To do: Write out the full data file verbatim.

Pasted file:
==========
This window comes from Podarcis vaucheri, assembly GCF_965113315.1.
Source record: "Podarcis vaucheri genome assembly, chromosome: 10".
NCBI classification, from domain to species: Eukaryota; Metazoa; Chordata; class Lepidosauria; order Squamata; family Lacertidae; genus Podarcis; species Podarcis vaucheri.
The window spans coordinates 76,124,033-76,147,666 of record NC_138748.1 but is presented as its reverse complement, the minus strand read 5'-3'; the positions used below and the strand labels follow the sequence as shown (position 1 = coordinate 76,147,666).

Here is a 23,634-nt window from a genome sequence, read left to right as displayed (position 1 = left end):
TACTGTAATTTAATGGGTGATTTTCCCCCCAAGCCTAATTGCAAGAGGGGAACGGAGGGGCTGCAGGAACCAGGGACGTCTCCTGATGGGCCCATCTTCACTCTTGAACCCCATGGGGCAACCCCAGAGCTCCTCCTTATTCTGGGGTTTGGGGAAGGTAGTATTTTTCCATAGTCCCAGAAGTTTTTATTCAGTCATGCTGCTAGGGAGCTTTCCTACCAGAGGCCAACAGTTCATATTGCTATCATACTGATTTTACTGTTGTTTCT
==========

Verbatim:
This window comes from Podarcis vaucheri, assembly GCF_965113315.1.
Source record: "Podarcis vaucheri genome assembly, chromosome: 10".
NCBI classification, from domain to species: Eukaryota; Metazoa; Chordata; class Lepidosauria; order Squamata; family Lacertidae; genus Podarcis; species Podarcis vaucheri.
The window spans coordinates 76,124,033-76,147,666 of record NC_138748.1 but is presented as its reverse complement, the minus strand read 5'-3'; the positions used below and the strand labels follow the sequence as shown (position 1 = coordinate 76,147,666).

Here is a 23,634-nt window from a genome sequence, read left to right as displayed (position 1 = left end):
TACTGTAATTTAATGGGTGATTTTCCCCCCAAGCCTAATTGCAAGAGGGGAACGGAGGGGCTGCAGGAACCAGGGACGTCTCCTGATGGGCCCATCTTCACTCTTGAACCCCATGGGGCAACCCCAGAGCTCCTCCTTATTCTGGGGTTTGGGGAAGGTAGTATTTTTCCATAGTCCCAGAAGTTTTTATTCAGTCATGCTGCTAGGGAGCTTTCCTACCAGAGGCCAACAGTTCATATTGCTATCATACTGATTTTACTGTTGTTTCT